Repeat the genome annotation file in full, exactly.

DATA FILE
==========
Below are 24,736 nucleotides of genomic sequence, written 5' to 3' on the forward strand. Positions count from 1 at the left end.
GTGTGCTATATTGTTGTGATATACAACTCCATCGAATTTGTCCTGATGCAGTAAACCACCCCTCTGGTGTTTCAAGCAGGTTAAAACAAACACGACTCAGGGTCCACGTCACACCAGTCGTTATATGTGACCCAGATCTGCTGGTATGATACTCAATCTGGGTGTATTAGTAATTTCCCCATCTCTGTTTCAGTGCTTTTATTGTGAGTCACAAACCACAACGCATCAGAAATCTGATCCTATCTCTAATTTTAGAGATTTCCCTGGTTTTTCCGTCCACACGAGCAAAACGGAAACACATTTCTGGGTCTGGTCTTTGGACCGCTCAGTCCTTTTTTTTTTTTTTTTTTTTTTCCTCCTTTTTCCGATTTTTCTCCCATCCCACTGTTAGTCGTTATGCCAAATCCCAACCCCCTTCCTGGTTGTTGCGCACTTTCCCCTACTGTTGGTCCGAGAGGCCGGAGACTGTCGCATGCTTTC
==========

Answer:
Below are 24,736 nucleotides of genomic sequence, written 5' to 3' on the forward strand. Positions count from 1 at the left end.
GTGTGCTATATTGTTGTGATATACAACTCCATCGAATTTGTCCTGATGCAGTAAACCACCCCTCTGGTGTTTCAAGCAGGTTAAAACAAACACGACTCAGGGTCCACGTCACACCAGTCGTTATATGTGACCCAGATCTGCTGGTATGATACTCAATCTGGGTGTATTAGTAATTTCCCCATCTCTGTTTCAGTGCTTTTATTGTGAGTCACAAACCACAACGCATCAGAAATCTGATCCTATCTCTAATTTTAGAGATTTCCCTGGTTTTTCCGTCCACACGAGCAAAACGGAAACACATTTCTGGGTCTGGTCTTTGGACCGCTCAGTCCTTTTTTTTTTTTTTTTTTTTTTCCTCCTTTTTCCGATTTTTCTCCCATCCCACTGTTAGTCGTTATGCCAAATCCCAACCCCCTTCCTGGTTGTTGCGCACTTTCCCCTACTGTTGGTCCGAGAGGCCGGAGACTGTCGCATGCTTTC